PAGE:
Sunday, July 8, 2012

Irish Chocolate

Not sure if Irish.

When I'd been in Japan about a year or so, my friend Marisa told me that one of her friends from university was going to be doing a study-abroad in Japan. Imagine our surprise when she turned out to be living right in my city! I offered to guide this friend, Meghan, to Kobe to meet up with some friends of her parents, as I was planning to visit Kobe for Pink Ribbon Day. Kobe Port Tower was going to be lit in pink, and it was something I wanted to see.

I met Meghan and her friends from 〇〇 University just before the light-up, and after seeing the Tower and greeting her guests, we went out to Bikkuri Donkii for dinner. I was intrigued by the 'Irish Chocolate' drink on the menu. Did it have Baileys in it, I wondered? Kahlua? Was it some special kind of chocolate that was better than, say, Belgian or British? I decided to ask our server before I ordered it.

When she arrived, I managed (in my not-great Japanese), to inquire "What is the Irish Chocolate?"

The server explained that it was a chocolate drink made with cream.

"OK. So what is in it?"

"Milk, and cocoa..."

"Wait, but why is it 'Irish' chocolate, then?"

She didn't understand my question at all. "Eh?"

"Why is it called Irish?"

She just looked at me, confused, so I thought maybe it was my poor Japanese (which it was, but this didn't help). I asked "What is 'Irish' about it? Does it have Irish alcohol? Irish flavour?"

"I don't understand."

Frustrated, I ran out of ways to creatively word my question. "Does it taste like Ireland? What does it have in it that's Irish??"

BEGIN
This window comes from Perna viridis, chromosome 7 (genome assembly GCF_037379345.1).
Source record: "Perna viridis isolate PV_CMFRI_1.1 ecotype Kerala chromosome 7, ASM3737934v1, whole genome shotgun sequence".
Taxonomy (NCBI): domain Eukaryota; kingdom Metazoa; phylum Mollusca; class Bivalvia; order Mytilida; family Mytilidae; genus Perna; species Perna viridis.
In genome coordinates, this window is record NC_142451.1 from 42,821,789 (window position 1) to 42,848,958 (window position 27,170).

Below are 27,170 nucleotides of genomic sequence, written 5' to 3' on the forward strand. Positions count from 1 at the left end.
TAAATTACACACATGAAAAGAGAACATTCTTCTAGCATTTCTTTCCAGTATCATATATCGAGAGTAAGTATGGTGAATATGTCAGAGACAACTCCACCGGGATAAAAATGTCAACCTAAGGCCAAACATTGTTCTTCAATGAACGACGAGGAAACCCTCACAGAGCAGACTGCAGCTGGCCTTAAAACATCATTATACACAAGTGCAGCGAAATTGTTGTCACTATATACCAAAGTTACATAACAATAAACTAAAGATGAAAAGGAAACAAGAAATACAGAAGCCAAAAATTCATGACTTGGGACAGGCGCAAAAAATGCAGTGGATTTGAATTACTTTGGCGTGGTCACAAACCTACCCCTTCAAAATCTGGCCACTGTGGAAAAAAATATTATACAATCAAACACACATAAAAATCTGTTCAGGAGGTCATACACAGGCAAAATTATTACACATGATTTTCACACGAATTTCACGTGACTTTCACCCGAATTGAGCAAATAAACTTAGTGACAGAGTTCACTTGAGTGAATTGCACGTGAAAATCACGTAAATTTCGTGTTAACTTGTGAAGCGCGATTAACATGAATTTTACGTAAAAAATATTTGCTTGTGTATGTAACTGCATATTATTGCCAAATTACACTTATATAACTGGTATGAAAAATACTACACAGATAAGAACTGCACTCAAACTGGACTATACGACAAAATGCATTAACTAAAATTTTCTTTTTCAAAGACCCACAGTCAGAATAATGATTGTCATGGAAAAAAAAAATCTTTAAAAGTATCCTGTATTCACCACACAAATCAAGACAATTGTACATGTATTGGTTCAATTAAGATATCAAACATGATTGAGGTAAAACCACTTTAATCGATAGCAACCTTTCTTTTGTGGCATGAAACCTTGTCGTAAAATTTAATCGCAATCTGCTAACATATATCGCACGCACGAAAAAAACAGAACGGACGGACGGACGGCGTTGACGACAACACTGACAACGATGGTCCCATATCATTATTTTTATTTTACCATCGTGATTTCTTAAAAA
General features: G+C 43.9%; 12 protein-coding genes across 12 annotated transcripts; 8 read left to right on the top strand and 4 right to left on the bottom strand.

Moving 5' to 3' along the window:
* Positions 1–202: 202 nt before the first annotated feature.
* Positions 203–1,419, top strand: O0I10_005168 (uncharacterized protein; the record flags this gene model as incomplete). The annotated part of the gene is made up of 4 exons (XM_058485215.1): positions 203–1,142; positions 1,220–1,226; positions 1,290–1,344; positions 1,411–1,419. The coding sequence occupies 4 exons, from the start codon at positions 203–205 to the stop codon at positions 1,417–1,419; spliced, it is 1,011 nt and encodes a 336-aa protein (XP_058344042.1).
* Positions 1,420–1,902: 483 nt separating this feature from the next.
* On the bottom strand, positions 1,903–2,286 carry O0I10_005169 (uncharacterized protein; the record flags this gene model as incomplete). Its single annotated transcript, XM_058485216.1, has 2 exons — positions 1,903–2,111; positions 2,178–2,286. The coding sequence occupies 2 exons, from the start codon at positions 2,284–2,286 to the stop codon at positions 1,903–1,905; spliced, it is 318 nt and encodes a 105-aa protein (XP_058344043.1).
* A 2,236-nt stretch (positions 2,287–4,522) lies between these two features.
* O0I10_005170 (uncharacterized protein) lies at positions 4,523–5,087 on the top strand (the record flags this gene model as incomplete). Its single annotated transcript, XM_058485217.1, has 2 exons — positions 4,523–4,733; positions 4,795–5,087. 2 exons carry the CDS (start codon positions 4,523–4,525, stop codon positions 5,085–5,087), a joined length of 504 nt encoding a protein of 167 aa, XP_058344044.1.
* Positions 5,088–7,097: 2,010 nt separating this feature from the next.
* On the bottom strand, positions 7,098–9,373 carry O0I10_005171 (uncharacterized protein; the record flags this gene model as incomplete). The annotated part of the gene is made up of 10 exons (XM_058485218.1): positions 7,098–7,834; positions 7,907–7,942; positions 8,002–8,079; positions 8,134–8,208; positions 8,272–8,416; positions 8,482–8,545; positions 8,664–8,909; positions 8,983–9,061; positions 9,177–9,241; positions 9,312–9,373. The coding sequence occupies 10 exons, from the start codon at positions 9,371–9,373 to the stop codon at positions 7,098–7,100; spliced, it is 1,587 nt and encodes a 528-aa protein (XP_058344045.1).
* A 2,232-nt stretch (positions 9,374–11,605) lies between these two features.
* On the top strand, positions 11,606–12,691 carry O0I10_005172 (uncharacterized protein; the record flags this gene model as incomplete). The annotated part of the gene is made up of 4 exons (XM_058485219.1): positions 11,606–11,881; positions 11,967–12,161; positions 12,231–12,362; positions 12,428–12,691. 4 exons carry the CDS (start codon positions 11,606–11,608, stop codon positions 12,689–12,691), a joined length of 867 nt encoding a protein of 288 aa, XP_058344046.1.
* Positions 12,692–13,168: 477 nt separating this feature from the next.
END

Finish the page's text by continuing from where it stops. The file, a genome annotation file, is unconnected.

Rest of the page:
A helpless shrug. The waitress didn't seem upset, just confused - my table, however, was almost in tears laughing.

Feeling quite incompetent in front of my new friends, who were all exchange students and sure to be totally fluent in three months while I continued to struggle with reading my phone bill, I decided to get the drink and figure it out myself. It was slightly coffee-flavoured, a blender drink not unlike you might get at Starbucks.  Right, coffee - you know, like Irish Coffee, except not quite. Only later did I realize where we had gotten our wires crossed - that to me, Irish means 'something from Ireland,' whereas to her 'Irish' was just a curious English word whose meaning was a mystery. In Japanese, to say something has the properties of a place, you would say the name of the country itself - in this case, airurando (Ireland) kara or airurando no mono. Had I used the Japanese word for "Irish" instead of what was printed on the menu, I would certainly have had better luck.


At least the drink was delicious. As for my new friends, Nicole and I are still in contact, and Meghan and I now get together on Skype every week to study for the JLPT, so if I must be incompetent, at least I'm in good company!